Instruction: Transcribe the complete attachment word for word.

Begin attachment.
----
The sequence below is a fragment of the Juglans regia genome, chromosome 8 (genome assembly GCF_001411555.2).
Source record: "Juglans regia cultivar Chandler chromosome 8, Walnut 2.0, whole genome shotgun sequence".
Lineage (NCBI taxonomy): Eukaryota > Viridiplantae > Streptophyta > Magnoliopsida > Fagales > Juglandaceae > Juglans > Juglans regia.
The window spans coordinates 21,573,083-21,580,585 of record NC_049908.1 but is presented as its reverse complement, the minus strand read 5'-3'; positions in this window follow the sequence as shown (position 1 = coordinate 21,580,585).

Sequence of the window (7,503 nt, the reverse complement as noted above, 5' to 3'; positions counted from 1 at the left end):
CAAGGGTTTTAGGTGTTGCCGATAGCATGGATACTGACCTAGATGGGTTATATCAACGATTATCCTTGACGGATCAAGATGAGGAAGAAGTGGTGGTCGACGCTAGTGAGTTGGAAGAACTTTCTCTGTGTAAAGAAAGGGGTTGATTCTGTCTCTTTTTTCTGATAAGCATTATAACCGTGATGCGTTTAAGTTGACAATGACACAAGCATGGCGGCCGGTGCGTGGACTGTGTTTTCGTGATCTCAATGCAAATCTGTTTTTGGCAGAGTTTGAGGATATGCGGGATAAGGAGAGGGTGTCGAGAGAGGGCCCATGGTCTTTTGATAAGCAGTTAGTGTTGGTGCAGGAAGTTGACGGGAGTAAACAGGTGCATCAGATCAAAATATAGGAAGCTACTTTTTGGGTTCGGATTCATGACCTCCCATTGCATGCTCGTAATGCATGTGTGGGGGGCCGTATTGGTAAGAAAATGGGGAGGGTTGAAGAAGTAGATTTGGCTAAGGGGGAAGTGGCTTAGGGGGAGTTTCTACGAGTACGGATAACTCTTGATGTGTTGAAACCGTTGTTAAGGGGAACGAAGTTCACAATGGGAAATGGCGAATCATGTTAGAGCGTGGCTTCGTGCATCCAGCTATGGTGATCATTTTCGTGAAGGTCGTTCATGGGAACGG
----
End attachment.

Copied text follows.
The sequence below is a fragment of the Juglans regia genome, chromosome 8 (genome assembly GCF_001411555.2).
Source record: "Juglans regia cultivar Chandler chromosome 8, Walnut 2.0, whole genome shotgun sequence".
Lineage (NCBI taxonomy): Eukaryota > Viridiplantae > Streptophyta > Magnoliopsida > Fagales > Juglandaceae > Juglans > Juglans regia.
The window spans coordinates 21,573,083-21,580,585 of record NC_049908.1 but is presented as its reverse complement, the minus strand read 5'-3'; positions in this window follow the sequence as shown (position 1 = coordinate 21,580,585).

Sequence of the window (7,503 nt, the reverse complement as noted above, 5' to 3'; positions counted from 1 at the left end):
CAAGGGTTTTAGGTGTTGCCGATAGCATGGATACTGACCTAGATGGGTTATATCAACGATTATCCTTGACGGATCAAGATGAGGAAGAAGTGGTGGTCGACGCTAGTGAGTTGGAAGAACTTTCTCTGTGTAAAGAAAGGGGTTGATTCTGTCTCTTTTTTCTGATAAGCATTATAACCGTGATGCGTTTAAGTTGACAATGACACAAGCATGGCGGCCGGTGCGTGGACTGTGTTTTCGTGATCTCAATGCAAATCTGTTTTTGGCAGAGTTTGAGGATATGCGGGATAAGGAGAGGGTGTCGAGAGAGGGCCCATGGTCTTTTGATAAGCAGTTAGTGTTGGTGCAGGAAGTTGACGGGAGTAAACAGGTGCATCAGATCAAAATATAGGAAGCTACTTTTTGGGTTCGGATTCATGACCTCCCATTGCATGCTCGTAATGCATGTGTGGGGGGCCGTATTGGTAAGAAAATGGGGAGGGTTGAAGAAGTAGATTTGGCTAAGGGGGAAGTGGCTTAGGGGGAGTTTCTACGAGTACGGATAACTCTTGATGTGTTGAAACCGTTGTTAAGGGGAACGAAGTTCACAATGGGAAATGGCGAATCATGTTAGAGCGTGGCTTCGTGCATCCAGCTATGGTGATCATTTTCGTGAAGGTCGTTCATGGGAACGG